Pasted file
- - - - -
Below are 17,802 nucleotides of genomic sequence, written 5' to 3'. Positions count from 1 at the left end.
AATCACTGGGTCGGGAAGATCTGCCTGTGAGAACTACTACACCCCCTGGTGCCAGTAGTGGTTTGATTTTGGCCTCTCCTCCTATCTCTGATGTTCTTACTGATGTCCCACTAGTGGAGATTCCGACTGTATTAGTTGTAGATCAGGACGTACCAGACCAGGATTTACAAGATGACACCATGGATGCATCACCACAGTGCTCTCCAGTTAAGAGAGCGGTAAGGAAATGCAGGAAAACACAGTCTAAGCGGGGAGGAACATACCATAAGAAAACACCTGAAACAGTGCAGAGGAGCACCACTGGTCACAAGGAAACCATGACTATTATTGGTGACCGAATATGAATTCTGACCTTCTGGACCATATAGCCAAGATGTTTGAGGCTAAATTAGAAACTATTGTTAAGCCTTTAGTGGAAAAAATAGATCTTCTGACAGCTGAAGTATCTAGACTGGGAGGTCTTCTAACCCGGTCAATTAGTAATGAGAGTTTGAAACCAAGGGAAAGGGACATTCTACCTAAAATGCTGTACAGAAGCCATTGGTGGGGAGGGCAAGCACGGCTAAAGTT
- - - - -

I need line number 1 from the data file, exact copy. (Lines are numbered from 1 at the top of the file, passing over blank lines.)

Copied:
Below are 17,802 nucleotides of genomic sequence, written 5' to 3'. Positions count from 1 at the left end.